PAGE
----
A Californian judge has barred Apple from describing a litigant as a “patent troll”, a “bandit” or a “privateer”.
Apple is facing off with GPNE Corp, a Hawaii-based outfit that says “Our goal is to position our core patented technologies as some of the world’s most predominant MAC layer protocols.” The two have locked horns for a couple of years over a GPNE patent and, as is often the case in such matters, the litigation is stuttering along like a learner driver getting the feel of the clutch.
But a couple of weeks ago things got interesting after Judge Lucy H. Koh popped out a pretrial order that, among other things, offered guidance on the language Apple is allowed to use in the case.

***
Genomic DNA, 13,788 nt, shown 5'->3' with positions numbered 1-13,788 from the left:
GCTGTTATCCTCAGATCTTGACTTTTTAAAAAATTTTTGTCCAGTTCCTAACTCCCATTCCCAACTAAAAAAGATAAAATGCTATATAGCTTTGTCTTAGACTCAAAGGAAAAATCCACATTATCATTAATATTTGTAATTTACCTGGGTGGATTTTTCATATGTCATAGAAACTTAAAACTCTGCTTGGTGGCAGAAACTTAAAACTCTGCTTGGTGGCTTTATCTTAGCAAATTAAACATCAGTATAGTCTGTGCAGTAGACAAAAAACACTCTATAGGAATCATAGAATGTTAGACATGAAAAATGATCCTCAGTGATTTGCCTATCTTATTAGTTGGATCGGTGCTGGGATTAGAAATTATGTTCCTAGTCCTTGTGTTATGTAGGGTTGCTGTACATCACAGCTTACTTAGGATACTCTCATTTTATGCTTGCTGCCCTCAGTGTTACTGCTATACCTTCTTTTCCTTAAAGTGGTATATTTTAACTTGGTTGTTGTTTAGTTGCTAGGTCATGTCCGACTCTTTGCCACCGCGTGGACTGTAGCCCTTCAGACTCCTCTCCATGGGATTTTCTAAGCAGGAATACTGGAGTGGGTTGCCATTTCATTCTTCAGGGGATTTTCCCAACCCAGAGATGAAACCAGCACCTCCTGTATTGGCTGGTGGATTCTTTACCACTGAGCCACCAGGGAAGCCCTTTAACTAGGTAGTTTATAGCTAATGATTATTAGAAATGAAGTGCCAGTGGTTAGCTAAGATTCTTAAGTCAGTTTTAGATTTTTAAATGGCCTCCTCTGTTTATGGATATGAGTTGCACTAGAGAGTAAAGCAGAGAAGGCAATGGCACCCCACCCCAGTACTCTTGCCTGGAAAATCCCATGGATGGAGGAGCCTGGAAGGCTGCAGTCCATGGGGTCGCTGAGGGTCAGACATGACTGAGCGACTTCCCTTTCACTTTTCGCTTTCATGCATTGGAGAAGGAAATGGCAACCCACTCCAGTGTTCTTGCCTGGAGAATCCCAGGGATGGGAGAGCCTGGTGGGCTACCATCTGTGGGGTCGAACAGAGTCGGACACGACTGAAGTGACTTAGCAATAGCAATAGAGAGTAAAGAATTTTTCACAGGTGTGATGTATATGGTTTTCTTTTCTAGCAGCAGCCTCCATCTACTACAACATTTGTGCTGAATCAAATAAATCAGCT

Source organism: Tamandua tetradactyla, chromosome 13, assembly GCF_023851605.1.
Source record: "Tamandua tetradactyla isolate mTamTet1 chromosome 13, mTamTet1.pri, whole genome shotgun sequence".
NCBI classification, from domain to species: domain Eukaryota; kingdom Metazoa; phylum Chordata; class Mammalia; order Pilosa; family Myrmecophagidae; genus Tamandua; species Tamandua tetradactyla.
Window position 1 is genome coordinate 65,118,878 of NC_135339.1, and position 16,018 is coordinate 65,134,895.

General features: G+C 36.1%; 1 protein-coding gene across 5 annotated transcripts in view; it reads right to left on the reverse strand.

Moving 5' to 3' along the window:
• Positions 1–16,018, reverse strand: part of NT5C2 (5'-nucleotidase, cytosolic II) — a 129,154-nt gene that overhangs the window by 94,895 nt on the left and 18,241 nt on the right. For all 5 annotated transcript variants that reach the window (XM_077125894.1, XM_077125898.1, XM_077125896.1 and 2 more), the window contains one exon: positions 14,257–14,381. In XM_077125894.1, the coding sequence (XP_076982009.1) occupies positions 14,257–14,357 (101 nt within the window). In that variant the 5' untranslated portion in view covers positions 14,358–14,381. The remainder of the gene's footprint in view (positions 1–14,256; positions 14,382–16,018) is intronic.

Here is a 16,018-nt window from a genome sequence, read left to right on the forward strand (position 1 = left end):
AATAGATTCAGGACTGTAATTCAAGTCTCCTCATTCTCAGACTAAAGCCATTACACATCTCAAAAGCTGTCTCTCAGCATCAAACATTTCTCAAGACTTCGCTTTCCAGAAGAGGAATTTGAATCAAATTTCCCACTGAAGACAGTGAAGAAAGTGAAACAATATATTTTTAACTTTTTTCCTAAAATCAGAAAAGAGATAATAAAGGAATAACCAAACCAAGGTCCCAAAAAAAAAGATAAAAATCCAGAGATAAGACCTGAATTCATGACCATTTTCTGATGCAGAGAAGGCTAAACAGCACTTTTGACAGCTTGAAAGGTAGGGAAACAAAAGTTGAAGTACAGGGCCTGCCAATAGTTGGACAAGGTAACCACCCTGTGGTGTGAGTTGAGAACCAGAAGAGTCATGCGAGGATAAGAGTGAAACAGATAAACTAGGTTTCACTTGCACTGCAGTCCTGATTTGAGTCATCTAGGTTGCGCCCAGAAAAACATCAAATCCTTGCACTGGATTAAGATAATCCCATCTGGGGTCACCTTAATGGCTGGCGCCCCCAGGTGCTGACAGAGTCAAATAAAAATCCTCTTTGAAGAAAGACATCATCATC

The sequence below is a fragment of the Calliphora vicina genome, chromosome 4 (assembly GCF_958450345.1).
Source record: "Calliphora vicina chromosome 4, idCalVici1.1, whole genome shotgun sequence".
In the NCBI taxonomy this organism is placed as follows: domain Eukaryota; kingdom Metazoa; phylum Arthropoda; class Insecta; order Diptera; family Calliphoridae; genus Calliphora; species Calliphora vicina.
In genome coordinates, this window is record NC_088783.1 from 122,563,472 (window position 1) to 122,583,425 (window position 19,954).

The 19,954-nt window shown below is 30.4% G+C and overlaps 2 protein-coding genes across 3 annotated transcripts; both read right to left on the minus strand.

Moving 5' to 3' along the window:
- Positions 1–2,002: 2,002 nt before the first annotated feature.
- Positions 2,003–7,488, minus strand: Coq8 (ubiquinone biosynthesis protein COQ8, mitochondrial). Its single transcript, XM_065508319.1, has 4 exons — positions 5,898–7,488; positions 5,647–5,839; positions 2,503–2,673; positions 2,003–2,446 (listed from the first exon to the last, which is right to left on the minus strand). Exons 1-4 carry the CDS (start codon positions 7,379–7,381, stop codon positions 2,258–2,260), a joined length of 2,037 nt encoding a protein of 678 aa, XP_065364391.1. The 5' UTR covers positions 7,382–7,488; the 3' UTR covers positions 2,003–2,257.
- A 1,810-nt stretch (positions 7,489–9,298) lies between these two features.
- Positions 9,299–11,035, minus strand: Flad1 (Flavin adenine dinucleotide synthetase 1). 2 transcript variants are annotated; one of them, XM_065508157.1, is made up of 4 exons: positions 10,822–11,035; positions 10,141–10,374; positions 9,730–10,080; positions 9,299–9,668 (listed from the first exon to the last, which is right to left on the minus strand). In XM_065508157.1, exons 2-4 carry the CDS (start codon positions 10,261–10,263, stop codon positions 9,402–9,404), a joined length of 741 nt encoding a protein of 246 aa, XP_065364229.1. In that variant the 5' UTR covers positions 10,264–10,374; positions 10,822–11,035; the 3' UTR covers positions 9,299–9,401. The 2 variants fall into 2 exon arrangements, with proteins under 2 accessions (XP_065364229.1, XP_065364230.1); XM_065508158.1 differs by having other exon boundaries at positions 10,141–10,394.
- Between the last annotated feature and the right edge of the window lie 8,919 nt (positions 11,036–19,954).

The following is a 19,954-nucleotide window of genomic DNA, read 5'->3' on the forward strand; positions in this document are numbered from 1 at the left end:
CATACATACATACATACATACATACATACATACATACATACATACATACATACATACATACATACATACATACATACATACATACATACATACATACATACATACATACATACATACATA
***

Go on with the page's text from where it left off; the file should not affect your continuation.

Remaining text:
Here's the order, which came to our attention thanks to Law360:
Apple may not refer to GPNE as a “patent troll,” “pirate,” “bounty hunter,” “privateer,” “bandit,” “paper patent,” “stick up,” “shakedown,” “playing the lawsuit lottery,” “corporate shell game,” or “a corporate shell.”
Apple is allowed to call GPNE a “non-practicing entity,” “licensing entity,” “patent assertion entity,” “a company that doesn’t make anything,” or “a company that doesn’t sell anything.”
Judge Koh thinks her approved vocabulary works because it “strikes the balance between allowing Apple to argue that GPNE’s status as a non-practicing entity is relevant to the calculation of reasonable royalties and to secondary considerations of non-obviousness without unduly prejudicing GPNE or confusing the jury.”
Apple was therefore prevented from using words on the naughty list during a recent pre-trial conference. The conference presumably GPNE press its case that Apple must cough up royalties for three patents it own concerning the low-level chit-chat required to send data over networks.
The matter looks like it will land in court at a future date. ®